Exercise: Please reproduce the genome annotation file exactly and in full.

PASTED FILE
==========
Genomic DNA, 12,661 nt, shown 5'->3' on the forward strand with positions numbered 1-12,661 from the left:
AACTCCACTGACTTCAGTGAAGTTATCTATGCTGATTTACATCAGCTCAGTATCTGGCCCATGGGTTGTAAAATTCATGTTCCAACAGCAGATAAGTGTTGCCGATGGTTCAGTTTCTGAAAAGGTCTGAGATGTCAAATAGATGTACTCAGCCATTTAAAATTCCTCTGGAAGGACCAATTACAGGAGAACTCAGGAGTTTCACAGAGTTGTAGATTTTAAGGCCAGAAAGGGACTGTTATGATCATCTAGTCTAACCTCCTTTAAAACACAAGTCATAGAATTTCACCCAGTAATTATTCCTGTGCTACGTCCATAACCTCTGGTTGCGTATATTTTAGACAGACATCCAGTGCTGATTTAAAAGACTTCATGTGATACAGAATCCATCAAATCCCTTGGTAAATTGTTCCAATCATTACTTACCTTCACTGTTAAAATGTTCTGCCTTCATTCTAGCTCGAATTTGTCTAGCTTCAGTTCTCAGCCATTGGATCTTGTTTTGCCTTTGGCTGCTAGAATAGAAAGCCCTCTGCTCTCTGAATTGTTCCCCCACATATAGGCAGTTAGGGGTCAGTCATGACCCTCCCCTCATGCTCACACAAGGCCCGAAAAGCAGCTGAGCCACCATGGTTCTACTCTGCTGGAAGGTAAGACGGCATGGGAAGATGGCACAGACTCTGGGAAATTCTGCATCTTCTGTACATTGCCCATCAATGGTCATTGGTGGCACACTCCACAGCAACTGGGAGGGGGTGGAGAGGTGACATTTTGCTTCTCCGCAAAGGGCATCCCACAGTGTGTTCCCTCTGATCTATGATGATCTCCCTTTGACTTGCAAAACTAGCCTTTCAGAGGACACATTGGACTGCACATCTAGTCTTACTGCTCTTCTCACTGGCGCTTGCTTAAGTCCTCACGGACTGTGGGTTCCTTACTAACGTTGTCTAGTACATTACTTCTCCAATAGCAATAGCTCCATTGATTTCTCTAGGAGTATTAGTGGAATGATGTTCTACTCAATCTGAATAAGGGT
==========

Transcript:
Genomic DNA, 12,661 nt, shown 5'->3' on the forward strand with positions numbered 1-12,661 from the left:
AACTCCACTGACTTCAGTGAAGTTATCTATGCTGATTTACATCAGCTCAGTATCTGGCCCATGGGTTGTAAAATTCATGTTCCAACAGCAGATAAGTGTTGCCGATGGTTCAGTTTCTGAAAAGGTCTGAGATGTCAAATAGATGTACTCAGCCATTTAAAATTCCTCTGGAAGGACCAATTACAGGAGAACTCAGGAGTTTCACAGAGTTGTAGATTTTAAGGCCAGAAAGGGACTGTTATGATCATCTAGTCTAACCTCCTTTAAAACACAAGTCATAGAATTTCACCCAGTAATTATTCCTGTGCTACGTCCATAACCTCTGGTTGCGTATATTTTAGACAGACATCCAGTGCTGATTTAAAAGACTTCATGTGATACAGAATCCATCAAATCCCTTGGTAAATTGTTCCAATCATTACTTACCTTCACTGTTAAAATGTTCTGCCTTCATTCTAGCTCGAATTTGTCTAGCTTCAGTTCTCAGCCATTGGATCTTGTTTTGCCTTTGGCTGCTAGAATAGAAAGCCCTCTGCTCTCTGAATTGTTCCCCCACATATAGGCAGTTAGGGGTCAGTCATGACCCTCCCCTCATGCTCACACAAGGCCCGAAAAGCAGCTGAGCCACCATGGTTCTACTCTGCTGGAAGGTAAGACGGCATGGGAAGATGGCACAGACTCTGGGAAATTCTGCATCTTCTGTACATTGCCCATCAATGGTCATTGGTGGCACACTCCACAGCAACTGGGAGGGGGTGGAGAGGTGACATTTTGCTTCTCCGCAAAGGGCATCCCACAGTGTGTTCCCTCTGATCTATGATGATCTCCCTTTGACTTGCAAAACTAGCCTTTCAGAGGACACATTGGACTGCACATCTAGTCTTACTGCTCTTCTCACTGGCGCTTGCTTAAGTCCTCACGGACTGTGGGTTCCTTACTAACGTTGTCTAGTACATTACTTCTCCAATAGCAATAGCTCCATTGATTTCTCTAGGAGTATTAGTGGAATGATGTTCTACTCAATCTGAATAAGGGT